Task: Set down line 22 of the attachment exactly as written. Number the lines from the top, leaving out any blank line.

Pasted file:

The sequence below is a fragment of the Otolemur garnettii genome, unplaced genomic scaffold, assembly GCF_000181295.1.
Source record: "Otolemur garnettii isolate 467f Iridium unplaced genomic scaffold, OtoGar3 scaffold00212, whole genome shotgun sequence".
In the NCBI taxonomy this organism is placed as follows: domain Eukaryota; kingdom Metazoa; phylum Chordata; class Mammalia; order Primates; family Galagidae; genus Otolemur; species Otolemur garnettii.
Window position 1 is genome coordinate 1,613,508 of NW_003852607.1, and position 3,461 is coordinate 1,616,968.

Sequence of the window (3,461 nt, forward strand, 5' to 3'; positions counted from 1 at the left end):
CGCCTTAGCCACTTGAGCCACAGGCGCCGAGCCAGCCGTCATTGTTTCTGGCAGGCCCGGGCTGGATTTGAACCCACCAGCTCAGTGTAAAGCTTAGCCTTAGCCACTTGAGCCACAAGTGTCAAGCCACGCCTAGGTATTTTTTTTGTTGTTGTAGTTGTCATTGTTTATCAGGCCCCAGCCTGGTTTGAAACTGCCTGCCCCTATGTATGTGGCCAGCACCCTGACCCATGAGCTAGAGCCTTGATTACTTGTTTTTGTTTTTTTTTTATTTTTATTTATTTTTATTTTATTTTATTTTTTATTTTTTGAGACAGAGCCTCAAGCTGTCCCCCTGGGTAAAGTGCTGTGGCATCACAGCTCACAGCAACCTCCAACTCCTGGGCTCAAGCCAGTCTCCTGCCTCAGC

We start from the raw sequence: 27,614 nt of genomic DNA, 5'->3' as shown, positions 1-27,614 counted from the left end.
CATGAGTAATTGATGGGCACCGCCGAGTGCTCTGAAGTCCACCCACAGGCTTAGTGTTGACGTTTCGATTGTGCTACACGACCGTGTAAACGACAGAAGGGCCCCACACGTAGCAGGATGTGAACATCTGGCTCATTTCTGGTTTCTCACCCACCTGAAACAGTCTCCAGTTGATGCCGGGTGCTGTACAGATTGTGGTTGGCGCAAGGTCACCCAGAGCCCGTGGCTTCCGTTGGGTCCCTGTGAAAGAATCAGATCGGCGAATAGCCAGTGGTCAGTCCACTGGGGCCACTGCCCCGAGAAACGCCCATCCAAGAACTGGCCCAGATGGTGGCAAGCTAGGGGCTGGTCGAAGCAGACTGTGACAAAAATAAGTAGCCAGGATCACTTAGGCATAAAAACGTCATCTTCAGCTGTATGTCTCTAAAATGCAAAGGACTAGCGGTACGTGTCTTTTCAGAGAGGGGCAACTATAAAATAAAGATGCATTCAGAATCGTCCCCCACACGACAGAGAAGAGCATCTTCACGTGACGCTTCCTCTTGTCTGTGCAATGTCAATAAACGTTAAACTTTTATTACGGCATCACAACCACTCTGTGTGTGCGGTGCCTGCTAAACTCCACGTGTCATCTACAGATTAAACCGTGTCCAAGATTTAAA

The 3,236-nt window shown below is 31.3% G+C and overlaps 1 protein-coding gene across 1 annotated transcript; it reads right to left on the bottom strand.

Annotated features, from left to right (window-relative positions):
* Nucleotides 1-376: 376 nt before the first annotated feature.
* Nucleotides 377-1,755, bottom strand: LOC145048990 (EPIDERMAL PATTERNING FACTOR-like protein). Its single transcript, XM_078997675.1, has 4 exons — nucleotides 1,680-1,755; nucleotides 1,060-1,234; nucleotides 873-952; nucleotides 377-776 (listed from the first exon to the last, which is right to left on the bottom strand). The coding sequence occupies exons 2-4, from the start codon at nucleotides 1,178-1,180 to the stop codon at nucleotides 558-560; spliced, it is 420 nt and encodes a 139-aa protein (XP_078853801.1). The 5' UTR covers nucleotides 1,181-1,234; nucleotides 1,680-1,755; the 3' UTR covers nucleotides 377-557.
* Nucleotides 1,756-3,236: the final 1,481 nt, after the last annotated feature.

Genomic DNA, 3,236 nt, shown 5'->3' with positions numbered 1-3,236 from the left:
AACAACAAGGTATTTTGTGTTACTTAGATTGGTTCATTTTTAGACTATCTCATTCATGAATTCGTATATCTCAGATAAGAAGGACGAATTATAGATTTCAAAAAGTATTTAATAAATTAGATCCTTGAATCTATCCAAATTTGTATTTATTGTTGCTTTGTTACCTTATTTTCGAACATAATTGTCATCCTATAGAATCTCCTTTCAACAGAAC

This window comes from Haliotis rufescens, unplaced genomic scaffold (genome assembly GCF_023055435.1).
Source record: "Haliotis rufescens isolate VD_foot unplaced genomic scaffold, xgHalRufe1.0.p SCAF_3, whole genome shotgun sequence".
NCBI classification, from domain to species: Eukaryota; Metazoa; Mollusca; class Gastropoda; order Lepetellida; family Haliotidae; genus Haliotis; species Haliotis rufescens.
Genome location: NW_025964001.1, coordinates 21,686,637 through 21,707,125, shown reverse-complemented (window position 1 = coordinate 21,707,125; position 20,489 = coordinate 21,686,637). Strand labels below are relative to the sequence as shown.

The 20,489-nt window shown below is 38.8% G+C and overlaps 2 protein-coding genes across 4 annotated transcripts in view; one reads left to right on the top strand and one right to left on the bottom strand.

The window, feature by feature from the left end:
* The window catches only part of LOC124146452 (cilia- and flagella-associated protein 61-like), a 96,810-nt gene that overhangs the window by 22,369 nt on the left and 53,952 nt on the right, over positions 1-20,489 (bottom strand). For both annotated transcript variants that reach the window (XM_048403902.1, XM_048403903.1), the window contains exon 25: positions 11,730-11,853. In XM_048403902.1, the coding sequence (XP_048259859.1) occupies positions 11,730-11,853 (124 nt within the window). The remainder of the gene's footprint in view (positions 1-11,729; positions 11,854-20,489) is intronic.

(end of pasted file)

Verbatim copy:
* The window catches only part of LOC124146452 (cilia- and flagella-associated protein 61-like), a 96,810-nt gene that overhangs the window by 22,369 nt on the left and 53,952 nt on the right, over positions 1-20,489 (bottom strand). For both annotated transcript variants that reach the window (XM_048403902.1, XM_048403903.1), the window contains exon 25: positions 11,730-11,853. In XM_048403902.1, the coding sequence (XP_048259859.1) occupies positions 11,730-11,853 (124 nt within the window). The remainder of the gene's footprint in view (positions 1-11,729; positions 11,854-20,489) is intronic.